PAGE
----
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Ransomware Holds Your Files Hostage

Imagine that one morning you go to your computer to start work only to find that all of your important files have been locked and you cannot access them. You then receive a message via email or a Windows PopUp that instructs you to send money or buy specified products in return for a password to unlock your files. In some cases, the message warns that files will be periodically deleted until such time as the hijacker's demands are met. In other words, your files are being held hostage and will only be released "alive" if you pay the ransom.

This scenario may sound a little far-fetched, but several such attacks were reported during 2006. Computer users may become victim to one of these attacks after they inadvertently install a trojan horse program from a seemingly innocent website or by opening an email attachment. Once executed, the malicious program, dubbed "ransomware", may trap files inside a folder that can only be accessed by entering a password held by the scammer.

Once such trojan, called Archiveus, locked the "My Documents" folder on the infected computer behind a 30 digit password. Victims were instructed to buy drugs from an online pharmaceutical website to retrieve the password. Computer security experts soon uncovered the password from within the malicious code and published it online so that victims could unlock files without complying with the scammer's requests. Another ransomware trojan, called CryZip imprisoned files in a password protected zip file and demanded payment of $300 for their release. The victim was presented with step-by-step instructions detailing how to start an eGold account on line and deposit the ransom. Yet another version, known as Ransom.A, warned victims that a file on the infected computer would be deleted every thirty minutes unless $10.99 was wired to the scammers in exchange for an unlock code. In fact, Ransom.A was not programmed to delete any files at all. It was purely a bluff intended to panic victims into sending the money quickly.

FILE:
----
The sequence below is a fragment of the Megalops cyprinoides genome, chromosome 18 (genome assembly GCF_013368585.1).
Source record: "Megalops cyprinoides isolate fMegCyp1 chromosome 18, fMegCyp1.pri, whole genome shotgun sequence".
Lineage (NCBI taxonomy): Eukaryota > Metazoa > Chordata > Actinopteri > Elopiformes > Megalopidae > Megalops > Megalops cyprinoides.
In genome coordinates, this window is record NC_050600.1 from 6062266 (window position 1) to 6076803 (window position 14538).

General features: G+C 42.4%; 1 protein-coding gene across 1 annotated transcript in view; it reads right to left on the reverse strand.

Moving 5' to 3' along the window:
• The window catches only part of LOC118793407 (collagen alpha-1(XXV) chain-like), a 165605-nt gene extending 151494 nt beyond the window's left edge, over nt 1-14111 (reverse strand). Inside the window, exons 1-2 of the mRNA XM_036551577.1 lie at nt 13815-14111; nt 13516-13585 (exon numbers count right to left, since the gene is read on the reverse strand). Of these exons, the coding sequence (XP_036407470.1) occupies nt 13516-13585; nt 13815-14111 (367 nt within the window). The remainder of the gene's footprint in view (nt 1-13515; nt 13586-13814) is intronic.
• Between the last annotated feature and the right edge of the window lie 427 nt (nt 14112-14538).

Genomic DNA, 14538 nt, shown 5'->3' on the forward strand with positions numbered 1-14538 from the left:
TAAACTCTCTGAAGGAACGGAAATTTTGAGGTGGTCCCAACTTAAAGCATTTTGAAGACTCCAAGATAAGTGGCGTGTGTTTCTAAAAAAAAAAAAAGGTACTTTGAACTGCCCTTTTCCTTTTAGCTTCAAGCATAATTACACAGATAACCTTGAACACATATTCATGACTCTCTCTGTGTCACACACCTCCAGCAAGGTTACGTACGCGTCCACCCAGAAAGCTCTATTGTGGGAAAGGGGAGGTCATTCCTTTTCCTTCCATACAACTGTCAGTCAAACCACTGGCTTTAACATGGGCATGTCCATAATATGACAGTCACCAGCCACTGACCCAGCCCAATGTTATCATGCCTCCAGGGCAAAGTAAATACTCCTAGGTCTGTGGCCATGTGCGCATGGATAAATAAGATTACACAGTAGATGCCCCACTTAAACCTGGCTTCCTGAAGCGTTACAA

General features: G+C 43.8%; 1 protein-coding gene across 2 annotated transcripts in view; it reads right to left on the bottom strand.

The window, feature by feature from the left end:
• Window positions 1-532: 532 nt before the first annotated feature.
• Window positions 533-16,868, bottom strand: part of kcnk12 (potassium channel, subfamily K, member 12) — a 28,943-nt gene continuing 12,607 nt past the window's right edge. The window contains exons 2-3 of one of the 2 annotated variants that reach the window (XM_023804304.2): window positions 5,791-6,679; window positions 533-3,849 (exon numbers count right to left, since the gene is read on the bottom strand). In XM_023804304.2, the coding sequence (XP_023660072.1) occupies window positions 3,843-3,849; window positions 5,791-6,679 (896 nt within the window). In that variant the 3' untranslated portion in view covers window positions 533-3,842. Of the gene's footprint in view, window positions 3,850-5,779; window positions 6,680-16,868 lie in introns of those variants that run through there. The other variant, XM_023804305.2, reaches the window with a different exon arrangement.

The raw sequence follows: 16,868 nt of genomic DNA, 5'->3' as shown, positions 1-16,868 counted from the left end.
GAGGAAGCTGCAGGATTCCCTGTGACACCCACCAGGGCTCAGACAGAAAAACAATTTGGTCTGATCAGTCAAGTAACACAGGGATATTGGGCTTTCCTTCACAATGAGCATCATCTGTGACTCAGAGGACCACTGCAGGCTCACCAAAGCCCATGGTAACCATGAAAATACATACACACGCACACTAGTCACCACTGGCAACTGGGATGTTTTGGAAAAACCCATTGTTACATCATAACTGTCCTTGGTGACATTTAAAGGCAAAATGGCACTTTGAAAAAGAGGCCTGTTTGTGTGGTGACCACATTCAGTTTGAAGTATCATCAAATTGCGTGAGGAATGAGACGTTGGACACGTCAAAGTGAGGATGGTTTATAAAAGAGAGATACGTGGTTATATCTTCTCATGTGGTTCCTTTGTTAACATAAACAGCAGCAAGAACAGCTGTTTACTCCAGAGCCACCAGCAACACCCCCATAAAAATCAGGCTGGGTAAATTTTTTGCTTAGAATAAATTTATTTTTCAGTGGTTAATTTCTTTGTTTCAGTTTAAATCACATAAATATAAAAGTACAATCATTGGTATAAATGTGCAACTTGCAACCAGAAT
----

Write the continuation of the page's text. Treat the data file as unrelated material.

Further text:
So far, ransomware has been relatively unsophisticated and fairly easy to thwart. However, computer experts warn that future attacks could use much more secure encryption techniques to lock up victim's files. And the frequency of such attacks is likely to rise. According to a report by Kaspersky Lab, "holding user data hostage is one of the most dangerous and rapidly evolving types of cyber crime".

These ransomware attacks are yet another reason to keep regular backups of all important files. Up-to-date backups are likely to emasculate even technically sophisticated ransomware attacks. If backups are available, a potential ransomware victim has no need to panic or comply with the scammer's demands. He or she can take the necessary steps to cleanse the infected computer of the ransomware and then restore any lost files from backup copies.

And, of course, users can protect themselves from being infected in the first place by ensuring that their operating system and other software has the latest security updates and using up-to-date antivirus software, spyware scanners, and an Internet firewall.

Police will not pursue ransom hackers
Cryzip Trojan Encrypts Files, Demands Ransom
Ransomware Rising
Malware Evolution: January - March 2006

Last updated: 2nd February 2007
First published: 2nd February 2007

Write-up by Brett M.Christensen